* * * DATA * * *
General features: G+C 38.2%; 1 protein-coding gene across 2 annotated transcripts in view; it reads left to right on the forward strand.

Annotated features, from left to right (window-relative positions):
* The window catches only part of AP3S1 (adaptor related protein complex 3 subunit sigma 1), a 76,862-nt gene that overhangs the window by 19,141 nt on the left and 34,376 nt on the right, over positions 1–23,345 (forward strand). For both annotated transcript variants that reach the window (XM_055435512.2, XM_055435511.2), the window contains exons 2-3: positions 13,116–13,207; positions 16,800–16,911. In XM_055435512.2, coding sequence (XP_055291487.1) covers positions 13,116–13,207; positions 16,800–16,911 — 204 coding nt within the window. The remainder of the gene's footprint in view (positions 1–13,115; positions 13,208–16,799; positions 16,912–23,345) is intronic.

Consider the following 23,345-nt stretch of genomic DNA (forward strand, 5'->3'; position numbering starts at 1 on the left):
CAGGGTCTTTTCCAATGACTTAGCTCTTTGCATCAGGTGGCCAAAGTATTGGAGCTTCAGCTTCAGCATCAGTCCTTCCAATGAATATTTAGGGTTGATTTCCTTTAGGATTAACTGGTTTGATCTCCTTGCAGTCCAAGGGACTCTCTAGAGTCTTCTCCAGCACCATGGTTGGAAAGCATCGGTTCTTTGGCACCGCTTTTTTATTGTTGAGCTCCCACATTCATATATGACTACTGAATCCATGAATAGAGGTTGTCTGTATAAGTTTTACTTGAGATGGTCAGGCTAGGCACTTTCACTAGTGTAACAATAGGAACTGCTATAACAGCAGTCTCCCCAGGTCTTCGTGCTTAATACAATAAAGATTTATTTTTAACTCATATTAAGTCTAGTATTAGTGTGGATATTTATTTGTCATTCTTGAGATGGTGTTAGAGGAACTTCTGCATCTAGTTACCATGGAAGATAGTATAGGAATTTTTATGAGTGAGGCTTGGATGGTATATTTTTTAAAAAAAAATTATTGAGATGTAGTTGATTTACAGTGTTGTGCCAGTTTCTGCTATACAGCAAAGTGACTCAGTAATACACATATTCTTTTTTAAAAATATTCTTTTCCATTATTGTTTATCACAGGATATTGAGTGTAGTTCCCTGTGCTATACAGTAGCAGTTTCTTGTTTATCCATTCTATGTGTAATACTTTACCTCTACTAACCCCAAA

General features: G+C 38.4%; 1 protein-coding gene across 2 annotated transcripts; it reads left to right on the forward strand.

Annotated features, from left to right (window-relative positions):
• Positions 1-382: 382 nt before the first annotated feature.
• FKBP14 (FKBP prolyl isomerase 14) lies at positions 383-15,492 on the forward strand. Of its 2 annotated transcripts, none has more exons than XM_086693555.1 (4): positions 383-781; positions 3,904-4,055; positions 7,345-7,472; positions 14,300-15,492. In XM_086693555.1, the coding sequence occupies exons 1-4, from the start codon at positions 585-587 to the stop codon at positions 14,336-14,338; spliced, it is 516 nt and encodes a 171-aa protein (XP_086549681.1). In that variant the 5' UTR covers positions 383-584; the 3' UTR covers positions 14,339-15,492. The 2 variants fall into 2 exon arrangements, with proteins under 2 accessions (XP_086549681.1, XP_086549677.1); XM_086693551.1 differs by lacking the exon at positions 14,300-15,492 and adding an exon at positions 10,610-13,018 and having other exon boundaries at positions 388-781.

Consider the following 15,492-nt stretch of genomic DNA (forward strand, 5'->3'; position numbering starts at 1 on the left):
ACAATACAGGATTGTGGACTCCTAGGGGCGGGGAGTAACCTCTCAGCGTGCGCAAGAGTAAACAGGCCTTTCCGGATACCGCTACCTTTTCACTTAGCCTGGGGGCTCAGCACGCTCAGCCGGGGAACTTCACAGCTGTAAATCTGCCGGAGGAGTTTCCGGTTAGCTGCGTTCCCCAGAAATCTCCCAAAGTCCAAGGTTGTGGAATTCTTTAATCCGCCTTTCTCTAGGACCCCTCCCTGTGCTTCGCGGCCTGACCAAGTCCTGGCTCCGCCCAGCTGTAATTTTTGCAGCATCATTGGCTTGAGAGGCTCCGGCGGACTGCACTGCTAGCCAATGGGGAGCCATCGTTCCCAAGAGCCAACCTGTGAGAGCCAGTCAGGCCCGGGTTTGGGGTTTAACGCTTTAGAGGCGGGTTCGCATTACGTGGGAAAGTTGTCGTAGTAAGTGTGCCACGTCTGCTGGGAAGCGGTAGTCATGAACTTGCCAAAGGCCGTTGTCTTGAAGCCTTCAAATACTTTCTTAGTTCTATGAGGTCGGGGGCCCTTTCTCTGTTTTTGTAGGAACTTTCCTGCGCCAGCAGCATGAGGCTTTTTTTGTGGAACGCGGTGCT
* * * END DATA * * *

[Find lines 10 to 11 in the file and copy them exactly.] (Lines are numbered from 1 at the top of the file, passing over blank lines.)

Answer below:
Consider the following 15,492-nt stretch of genomic DNA (forward strand, 5'->3'; position numbering starts at 1 on the left):
ACAATACAGGATTGTGGACTCCTAGGGGCGGGGAGTAACCTCTCAGCGTGCGCAAGAGTAAACAGGCCTTTCCGGATACCGCTACCTTTTCACTTAGCCTGGGGGCTCAGCACGCTCAGCCGGGGAACTTCACAGCTGTAAATCTGCCGGAGGAGTTTCCGGTTAGCTGCGTTCCCCAGAAATCTCCCAAAGTCCAAGGTTGTGGAATTCTTTAATCCGCCTTTCTCTAGGACCCCTCCCTGTGCTTCGCGGCCTGACCAAGTCCTGGCTCCGCCCAGCTGTAATTTTTGCAGCATCATTGGCTTGAGAGGCTCCGGCGGACTGCACTGCTAGCCAATGGGGAGCCATCGTTCCCAAGAGCCAACCTGTGAGAGCCAGTCAGGCCCGGGTTTGGGGTTTAACGCTTTAGAGGCGGGTTCGCATTACGTGGGAAAGTTGTCGTAGTAAGTGTGCCACGTCTGCTGGGAAGCGGTAGTCATGAACTTGCCAAAGGCCGTTGTCTTGAAGCCTTCAAATACTTTCTTAGTTCTATGAGGTCGGGGGCCCTTTCTCTGTTTTTGTAGGAACTTTCCTGCGCCAGCAGCATGAGGCTTTTTTTGTGGAACGCGGTGCT